• New bill introduced to use project bank accounts for all public sector projects over 500,000.
  • Project bank accounts will pay each member of the supply chain directly, rather than the money flowing through the contractor thereby reducing payment periods and risk. 
  • Widespread industry support is expected, particularly after the Carillion collapse, because it protects parties down the supply chain.

What's it about?

The Public Sector Supply Chain (Project Bank Accounts) Bill (the 'Bill') is a Private Member's Bill introduced by MP Debbie Abrahams on the first anniversary of, and in response to, Carillion's collapse. Project bank accounts are already in use in the U.K. holding 2.5bn worth of funds in relation public sector contracts, however the Bill makes it mandatory for all public sector projects over 500,000 to use project bank accounts.

Project bank accounts are ring-fenced bank accounts set up for a construction project and used to make payments directly to the contractor, sub-contractors, consultants and other specified supply chain members on contractually agreed dates. The account is funded by the employer and, following certification under the agreed contractual arrangements, payments are made from the account simultaneously to all supply chain members. Monies in the account are protected by a trust and can only be paid out in accordance with the agreed arrangements.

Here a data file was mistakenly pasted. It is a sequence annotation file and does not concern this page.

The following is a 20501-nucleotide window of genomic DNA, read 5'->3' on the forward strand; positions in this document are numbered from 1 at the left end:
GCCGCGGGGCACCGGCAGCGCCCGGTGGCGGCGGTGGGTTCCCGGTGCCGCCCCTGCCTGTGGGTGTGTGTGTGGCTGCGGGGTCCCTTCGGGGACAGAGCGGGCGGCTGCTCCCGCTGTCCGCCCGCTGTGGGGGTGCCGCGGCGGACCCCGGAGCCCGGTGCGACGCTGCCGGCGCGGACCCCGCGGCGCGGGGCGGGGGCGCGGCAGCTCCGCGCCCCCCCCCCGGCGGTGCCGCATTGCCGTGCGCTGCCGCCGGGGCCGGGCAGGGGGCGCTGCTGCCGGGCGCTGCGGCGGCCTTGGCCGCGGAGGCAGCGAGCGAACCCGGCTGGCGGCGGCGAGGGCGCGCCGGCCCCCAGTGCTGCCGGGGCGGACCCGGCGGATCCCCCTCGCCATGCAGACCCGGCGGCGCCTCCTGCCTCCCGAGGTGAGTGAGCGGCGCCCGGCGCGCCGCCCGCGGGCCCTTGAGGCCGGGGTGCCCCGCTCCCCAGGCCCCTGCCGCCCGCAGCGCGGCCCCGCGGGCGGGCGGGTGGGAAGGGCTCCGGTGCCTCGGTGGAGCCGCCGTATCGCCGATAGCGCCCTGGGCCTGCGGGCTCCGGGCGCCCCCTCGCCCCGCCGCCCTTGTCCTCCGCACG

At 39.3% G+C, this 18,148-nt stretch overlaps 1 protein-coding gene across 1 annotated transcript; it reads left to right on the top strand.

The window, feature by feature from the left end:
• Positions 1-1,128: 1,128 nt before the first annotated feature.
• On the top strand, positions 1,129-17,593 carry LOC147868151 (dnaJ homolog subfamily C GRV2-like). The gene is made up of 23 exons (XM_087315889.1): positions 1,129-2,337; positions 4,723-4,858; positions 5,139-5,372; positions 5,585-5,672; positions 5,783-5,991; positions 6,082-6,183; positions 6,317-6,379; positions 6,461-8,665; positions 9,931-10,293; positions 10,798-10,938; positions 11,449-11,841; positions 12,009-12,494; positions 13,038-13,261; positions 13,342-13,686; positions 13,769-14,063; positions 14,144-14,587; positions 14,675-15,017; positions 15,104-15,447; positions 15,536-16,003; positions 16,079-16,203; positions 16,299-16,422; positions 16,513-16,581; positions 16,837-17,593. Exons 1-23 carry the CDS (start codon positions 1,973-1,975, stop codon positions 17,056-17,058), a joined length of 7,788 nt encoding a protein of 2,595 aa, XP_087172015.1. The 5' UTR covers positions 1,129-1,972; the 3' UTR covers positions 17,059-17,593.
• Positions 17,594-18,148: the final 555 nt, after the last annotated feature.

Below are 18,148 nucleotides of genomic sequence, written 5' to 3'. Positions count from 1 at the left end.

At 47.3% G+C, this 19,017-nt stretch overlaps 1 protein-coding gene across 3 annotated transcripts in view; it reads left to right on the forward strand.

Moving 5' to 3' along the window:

Why does it matter?

This Bill is important because it facilitates payment to all parties in the supply chain simultaneously, significantly shortening payment periods for suppliers further down the supply chain. It will also protect payments should the tier 1 contractor become insolvent.

The main aims of the Bill are to:

  • protect small business by speeding up payment and reducing payment abuse, particularly for those lower down the supply chain for whom late payment can have a significant impact against what are often very tight margins;
  • allow for better cash flow management;
  • reduce dispute and suspension of works; and
  • reduce costs of projects, as the greater security provided by project bank accounts reduces risk which can be factored into pricing.

Now what?

The second reading in the House of Commons was scheduled for 1st March 2019 and we await the publication of the Bill.